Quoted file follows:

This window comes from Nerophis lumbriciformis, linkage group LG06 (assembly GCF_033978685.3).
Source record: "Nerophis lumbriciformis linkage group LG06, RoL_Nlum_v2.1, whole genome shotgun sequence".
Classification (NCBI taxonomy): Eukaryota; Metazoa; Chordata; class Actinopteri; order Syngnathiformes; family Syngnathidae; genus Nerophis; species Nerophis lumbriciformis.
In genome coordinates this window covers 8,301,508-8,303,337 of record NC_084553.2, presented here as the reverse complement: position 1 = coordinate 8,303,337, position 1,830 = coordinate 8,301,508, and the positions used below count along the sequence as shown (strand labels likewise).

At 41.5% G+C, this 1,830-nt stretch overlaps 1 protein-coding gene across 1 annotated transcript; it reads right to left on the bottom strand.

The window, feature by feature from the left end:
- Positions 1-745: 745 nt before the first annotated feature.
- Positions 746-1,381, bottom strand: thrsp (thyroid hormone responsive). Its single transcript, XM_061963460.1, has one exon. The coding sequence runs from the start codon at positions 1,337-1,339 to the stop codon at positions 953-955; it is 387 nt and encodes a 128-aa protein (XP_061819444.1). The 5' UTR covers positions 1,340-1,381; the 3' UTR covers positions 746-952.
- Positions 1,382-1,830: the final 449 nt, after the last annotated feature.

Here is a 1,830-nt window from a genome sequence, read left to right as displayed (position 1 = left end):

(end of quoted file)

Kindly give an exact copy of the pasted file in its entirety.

This window comes from Nerophis lumbriciformis, linkage group LG06 (assembly GCF_033978685.3).
Source record: "Nerophis lumbriciformis linkage group LG06, RoL_Nlum_v2.1, whole genome shotgun sequence".
Classification (NCBI taxonomy): Eukaryota; Metazoa; Chordata; class Actinopteri; order Syngnathiformes; family Syngnathidae; genus Nerophis; species Nerophis lumbriciformis.
In genome coordinates this window covers 8,301,508-8,303,337 of record NC_084553.2, presented here as the reverse complement: position 1 = coordinate 8,303,337, position 1,830 = coordinate 8,301,508, and the positions used below count along the sequence as shown (strand labels likewise).

At 41.5% G+C, this 1,830-nt stretch overlaps 1 protein-coding gene across 1 annotated transcript; it reads right to left on the bottom strand.

The window, feature by feature from the left end:
- Positions 1-745: 745 nt before the first annotated feature.
- Positions 746-1,381, bottom strand: thrsp (thyroid hormone responsive). Its single transcript, XM_061963460.1, has one exon. The coding sequence runs from the start codon at positions 1,337-1,339 to the stop codon at positions 953-955; it is 387 nt and encodes a 128-aa protein (XP_061819444.1). The 5' UTR covers positions 1,340-1,381; the 3' UTR covers positions 746-952.
- Positions 1,382-1,830: the final 449 nt, after the last annotated feature.

Here is a 1,830-nt window from a genome sequence, read left to right as displayed (position 1 = left end):